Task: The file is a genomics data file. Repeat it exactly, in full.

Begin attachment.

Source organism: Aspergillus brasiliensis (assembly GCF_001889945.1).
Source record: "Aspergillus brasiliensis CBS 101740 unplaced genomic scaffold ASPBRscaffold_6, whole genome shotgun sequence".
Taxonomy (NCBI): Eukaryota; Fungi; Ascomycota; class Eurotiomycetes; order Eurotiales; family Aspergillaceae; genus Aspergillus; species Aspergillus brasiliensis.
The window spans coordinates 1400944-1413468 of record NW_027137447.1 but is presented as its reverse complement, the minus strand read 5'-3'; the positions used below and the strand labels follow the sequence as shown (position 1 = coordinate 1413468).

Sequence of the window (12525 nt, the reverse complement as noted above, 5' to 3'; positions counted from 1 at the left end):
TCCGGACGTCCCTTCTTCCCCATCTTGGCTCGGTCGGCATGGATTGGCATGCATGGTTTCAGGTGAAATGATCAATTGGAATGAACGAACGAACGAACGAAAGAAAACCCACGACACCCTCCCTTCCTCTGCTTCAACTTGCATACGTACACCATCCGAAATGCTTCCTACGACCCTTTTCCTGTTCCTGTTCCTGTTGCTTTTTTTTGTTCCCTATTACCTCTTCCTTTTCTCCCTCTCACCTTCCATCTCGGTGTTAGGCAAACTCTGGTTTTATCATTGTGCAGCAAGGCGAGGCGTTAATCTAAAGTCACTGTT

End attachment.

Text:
Source organism: Aspergillus brasiliensis (assembly GCF_001889945.1).
Source record: "Aspergillus brasiliensis CBS 101740 unplaced genomic scaffold ASPBRscaffold_6, whole genome shotgun sequence".
Taxonomy (NCBI): Eukaryota; Fungi; Ascomycota; class Eurotiomycetes; order Eurotiales; family Aspergillaceae; genus Aspergillus; species Aspergillus brasiliensis.
The window spans coordinates 1400944-1413468 of record NW_027137447.1 but is presented as its reverse complement, the minus strand read 5'-3'; the positions used below and the strand labels follow the sequence as shown (position 1 = coordinate 1413468).

Sequence of the window (12525 nt, the reverse complement as noted above, 5' to 3'; positions counted from 1 at the left end):
TCCGGACGTCCCTTCTTCCCCATCTTGGCTCGGTCGGCATGGATTGGCATGCATGGTTTCAGGTGAAATGATCAATTGGAATGAACGAACGAACGAACGAAAGAAAACCCACGACACCCTCCCTTCCTCTGCTTCAACTTGCATACGTACACCATCCGAAATGCTTCCTACGACCCTTTTCCTGTTCCTGTTCCTGTTGCTTTTTTTTGTTCCCTATTACCTCTTCCTTTTCTCCCTCTCACCTTCCATCTCGGTGTTAGGCAAACTCTGGTTTTATCATTGTGCAGCAAGGCGAGGCGTTAATCTAAAGTCACTGTT